A pair of 3-bed homes in super-pricey Knightsbridge go on sale for less than £600,000 – because they only have a THREE YEAR lease
A three-bedroom home in one of the most expensive parts of London has been put on the market for just £575,000.
But the “unmodernised” maisonette in Knightsbridge comes with a catch – it only has THREE YEARS left on the lease.
In what is an incredibly rare occurrence, the owner of the property has let the lease run down and the longer a lease is left, the higher a premium the freeholder can demand.
So they have now put the property, in exclusive Egerton Place, on the market with Russell Simpson for £575,000.
With three years left on the lease, it works out at £191,000 per year, or 15,000 per month – which is around the going rate for renting a three-bedroom flat in the area.
But if any buyer decides to extend the lease, the property could be worth upwards of £6 million.
The “bright and well proportioned” property has 1,990 sq/ft of space and boasts three bedrooms, two bathrooms, a reception room and utility room along with a lift, parking and a communal garden.
It is one of two maisonettes being sold by Russell Simpson with three years left on the lease.
Both homes will need to be modernised , with the second, larger property – also on Egerton Place – on the market for £595,000.
The next cheapest three-bedroom property in Knightsbridge costs #1.5 million, and this flat is only offered with a 28-year lease.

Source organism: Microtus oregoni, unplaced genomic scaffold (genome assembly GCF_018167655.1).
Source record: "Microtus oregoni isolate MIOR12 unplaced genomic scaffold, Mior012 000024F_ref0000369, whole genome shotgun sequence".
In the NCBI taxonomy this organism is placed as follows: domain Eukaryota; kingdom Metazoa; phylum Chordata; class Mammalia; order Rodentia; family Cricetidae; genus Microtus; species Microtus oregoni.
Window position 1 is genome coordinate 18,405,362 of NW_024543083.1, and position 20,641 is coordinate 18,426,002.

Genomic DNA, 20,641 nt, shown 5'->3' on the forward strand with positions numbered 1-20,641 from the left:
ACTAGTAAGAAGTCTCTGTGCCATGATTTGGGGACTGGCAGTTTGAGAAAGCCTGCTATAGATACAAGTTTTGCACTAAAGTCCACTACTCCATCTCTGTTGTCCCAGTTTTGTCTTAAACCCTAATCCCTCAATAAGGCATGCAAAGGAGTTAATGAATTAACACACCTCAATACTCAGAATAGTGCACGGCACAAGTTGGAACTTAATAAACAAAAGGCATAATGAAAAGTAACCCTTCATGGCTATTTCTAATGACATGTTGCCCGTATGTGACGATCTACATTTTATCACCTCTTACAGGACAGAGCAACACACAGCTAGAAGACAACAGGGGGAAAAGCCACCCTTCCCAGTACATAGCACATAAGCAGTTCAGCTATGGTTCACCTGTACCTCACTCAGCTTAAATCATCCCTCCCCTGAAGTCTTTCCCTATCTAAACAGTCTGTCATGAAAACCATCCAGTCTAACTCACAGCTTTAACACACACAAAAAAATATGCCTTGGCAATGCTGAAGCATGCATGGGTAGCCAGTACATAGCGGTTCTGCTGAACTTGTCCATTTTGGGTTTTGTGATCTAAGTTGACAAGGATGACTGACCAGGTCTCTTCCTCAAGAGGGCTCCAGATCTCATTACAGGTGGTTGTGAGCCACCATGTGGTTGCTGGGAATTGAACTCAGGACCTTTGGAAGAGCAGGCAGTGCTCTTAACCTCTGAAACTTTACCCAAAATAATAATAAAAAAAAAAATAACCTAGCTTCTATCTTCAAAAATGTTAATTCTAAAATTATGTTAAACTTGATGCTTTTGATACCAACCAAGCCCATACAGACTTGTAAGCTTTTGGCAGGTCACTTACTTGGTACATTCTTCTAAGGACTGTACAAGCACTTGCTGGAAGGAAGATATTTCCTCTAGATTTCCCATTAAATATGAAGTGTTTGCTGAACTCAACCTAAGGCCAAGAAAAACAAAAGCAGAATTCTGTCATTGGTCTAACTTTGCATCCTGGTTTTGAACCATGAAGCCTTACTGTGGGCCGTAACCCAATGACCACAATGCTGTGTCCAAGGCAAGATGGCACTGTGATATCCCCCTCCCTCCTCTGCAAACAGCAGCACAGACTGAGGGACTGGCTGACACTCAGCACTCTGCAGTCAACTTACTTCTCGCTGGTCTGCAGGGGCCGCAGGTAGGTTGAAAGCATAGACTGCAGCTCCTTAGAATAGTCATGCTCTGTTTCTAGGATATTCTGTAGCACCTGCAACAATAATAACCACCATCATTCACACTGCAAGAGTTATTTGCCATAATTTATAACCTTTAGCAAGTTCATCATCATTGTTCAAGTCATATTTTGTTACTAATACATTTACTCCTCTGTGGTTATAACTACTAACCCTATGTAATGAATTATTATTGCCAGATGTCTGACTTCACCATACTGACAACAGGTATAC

Jake Russell, from Russell Simpson, said: “Properties like this come up once in a blue moon and I think it is an outstanding opportunity.
“To get properties like this in Egerton Place is very exciting and the phone hasn’t stopped ringing, which is quite unusual considering the time of the year with the election around the corner.
“We have had interest from locals, developers and end users. In modernised condition, we would estimate they would sell for between £2,750 and £3,000 per sq/ft.”
This gives the smaller property a #6 million prices tag, while the larger maisonette with 2,500 sq/ft of space could be worth £7.5 million.
Any buyer would have to negotiate a lease extension with the freeholder and, for a 90-year lease, it is likely to cost between £3.35 and £4.5 million.
One property consultant said it was very rare for a pair of properties to come onto the market with such short leases.
Alex Newall, from Hanover Private Office, said: “It looks cheap, but there will be a massive premium to pay to extend the lease.
“A developer will probably buy it or someone might use it as a rental for three years and then give it back to the freeholder.
“It is a very quirky situation. Properties do come up with very short leases like this every so often but it is very rare for somewhere like Knightsbridge.
“I know someone who let their lease run down to eight years and they thought ‘right, I need to extend it’, but by then it was too late and the extension was too much.
“Let it be a warning to check your lease.”